Cumberland Mountain School traces its history back to the year 1921. The school was born out of the mind of Methodist minster Robert Hall. Hall felt that the children in the rural Cumberland Plateau needed opportunities for formal education. He wanted the school to combine vocational and liberal arts.
The school was located near the confluence of the Obey and Little Obey Rivers, the Tennessee Central Railroad and the new Highway 127. Nashville architect Henry Hibbs was responsible for the construction of Susie Gray Hall and the rest of the school's buildings. The building was constructed of brick, with a short portico on its facade, along with three dormers on its roof.
When the school opened in 1921, forty-eight students enrolled. Classes offered ranged from kindergarten to 12th grade. Students were not only taught "the three R's" but were taught a trade, and also social skills. Students paid their tuition by working on the school's 340 acres. By 1922, enrollment had increased to eighty students. Many families relocated to Cumberland County just so their children would have the opportunity to attend school at Cumberland Mountain. Students in the first two graduating classes all went on to be involved in eduction, including one that went on to be a president of Duke University.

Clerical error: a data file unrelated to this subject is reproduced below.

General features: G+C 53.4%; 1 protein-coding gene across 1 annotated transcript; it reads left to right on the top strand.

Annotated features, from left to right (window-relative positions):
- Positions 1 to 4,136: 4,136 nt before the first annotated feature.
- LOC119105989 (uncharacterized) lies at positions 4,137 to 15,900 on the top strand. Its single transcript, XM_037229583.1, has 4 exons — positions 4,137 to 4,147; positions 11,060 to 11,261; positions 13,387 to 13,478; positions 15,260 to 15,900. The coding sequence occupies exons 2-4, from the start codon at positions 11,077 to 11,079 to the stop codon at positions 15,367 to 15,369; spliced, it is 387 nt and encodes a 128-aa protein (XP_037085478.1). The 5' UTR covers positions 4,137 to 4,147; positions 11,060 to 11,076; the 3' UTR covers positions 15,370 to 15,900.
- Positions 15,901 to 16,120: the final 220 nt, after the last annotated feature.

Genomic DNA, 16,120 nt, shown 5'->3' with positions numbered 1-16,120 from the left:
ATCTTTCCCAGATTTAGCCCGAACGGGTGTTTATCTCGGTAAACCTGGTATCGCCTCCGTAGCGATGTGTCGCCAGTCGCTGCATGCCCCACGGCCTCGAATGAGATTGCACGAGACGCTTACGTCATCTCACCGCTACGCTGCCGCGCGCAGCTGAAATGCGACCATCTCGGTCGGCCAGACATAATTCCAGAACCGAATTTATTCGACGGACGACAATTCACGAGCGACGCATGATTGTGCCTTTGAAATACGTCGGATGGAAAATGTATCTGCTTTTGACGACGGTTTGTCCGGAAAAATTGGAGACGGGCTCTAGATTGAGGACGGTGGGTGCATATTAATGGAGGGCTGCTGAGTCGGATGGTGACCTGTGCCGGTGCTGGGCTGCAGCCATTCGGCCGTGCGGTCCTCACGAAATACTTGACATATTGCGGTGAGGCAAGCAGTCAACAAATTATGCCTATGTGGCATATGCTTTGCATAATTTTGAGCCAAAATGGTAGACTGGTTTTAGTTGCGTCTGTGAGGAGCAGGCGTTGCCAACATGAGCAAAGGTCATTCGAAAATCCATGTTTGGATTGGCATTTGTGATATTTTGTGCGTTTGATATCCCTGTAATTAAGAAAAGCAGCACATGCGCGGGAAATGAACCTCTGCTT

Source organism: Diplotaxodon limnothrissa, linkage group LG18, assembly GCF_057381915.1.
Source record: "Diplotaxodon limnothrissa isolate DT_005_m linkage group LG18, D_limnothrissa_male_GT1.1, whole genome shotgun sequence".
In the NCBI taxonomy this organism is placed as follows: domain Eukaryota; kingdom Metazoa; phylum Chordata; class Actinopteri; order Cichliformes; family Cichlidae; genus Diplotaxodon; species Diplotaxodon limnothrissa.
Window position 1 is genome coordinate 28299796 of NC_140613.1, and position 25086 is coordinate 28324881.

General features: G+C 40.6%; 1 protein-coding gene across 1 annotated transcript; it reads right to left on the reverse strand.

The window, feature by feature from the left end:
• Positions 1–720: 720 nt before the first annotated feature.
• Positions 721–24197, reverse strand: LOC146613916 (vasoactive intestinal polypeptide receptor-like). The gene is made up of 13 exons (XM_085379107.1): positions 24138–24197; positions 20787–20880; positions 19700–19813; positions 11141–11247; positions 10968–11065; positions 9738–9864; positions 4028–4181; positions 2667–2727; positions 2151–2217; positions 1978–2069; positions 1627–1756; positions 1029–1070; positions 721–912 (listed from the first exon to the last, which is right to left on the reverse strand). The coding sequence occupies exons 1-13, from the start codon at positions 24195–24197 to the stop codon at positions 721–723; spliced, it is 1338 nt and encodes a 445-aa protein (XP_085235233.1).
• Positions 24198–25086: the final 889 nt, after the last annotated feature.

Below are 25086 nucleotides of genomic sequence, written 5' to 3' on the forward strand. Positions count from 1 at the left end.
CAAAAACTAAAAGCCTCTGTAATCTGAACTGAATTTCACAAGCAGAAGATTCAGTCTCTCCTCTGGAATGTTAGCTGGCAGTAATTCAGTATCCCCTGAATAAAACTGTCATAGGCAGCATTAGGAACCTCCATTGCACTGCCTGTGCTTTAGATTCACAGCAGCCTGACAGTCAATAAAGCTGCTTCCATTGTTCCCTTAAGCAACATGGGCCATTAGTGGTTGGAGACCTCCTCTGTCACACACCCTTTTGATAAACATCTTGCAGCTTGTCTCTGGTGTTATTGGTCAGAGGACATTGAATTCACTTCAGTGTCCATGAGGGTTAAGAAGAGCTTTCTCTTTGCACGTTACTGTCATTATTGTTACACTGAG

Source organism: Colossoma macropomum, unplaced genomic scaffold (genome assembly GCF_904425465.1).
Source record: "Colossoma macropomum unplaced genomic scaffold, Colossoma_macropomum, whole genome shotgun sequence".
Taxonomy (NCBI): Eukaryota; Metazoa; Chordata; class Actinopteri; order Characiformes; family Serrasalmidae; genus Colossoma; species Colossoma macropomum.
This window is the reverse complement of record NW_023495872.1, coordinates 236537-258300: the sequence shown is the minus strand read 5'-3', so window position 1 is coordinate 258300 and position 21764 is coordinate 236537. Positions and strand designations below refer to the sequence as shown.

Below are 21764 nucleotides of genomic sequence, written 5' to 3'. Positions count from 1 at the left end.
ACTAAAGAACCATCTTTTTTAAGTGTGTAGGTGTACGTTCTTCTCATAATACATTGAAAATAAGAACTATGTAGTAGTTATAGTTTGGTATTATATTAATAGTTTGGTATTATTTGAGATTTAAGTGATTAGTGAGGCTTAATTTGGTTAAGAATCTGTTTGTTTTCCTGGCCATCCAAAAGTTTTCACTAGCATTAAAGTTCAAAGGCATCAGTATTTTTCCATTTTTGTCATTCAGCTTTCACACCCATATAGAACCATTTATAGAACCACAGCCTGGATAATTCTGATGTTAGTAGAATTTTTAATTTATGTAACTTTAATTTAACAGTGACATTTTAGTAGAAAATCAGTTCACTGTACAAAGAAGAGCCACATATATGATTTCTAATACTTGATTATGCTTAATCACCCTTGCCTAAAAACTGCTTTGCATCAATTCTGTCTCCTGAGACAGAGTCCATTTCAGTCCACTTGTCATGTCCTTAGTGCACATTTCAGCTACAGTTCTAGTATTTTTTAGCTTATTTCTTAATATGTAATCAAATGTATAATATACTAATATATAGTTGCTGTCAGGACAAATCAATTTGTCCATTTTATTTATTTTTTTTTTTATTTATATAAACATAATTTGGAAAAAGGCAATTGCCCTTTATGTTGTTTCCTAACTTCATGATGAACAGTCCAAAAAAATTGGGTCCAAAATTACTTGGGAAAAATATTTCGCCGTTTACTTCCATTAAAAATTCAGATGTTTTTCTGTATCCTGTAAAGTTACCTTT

Throughout the 1920s and into the 1930s enrollment at Cumberland Mountain continued to grow and plateaued at 108 students. By the late 1930s, enrollment began to decrease and by 1938, the school was closed. From 1942-1950, the school was used as an agricultural center. In 1952, the school began use as a Methodist church camp. During its 17 years as a school, 260 students received diplomas and 400 students attended the school.
In 1993, the Cumberland Mountain School was listed in the National Register of Historic Places. The Shadden family purchased the property from the local Methodist church in 2022. The Shadden family are the property’s first private owner since its construction in 1921.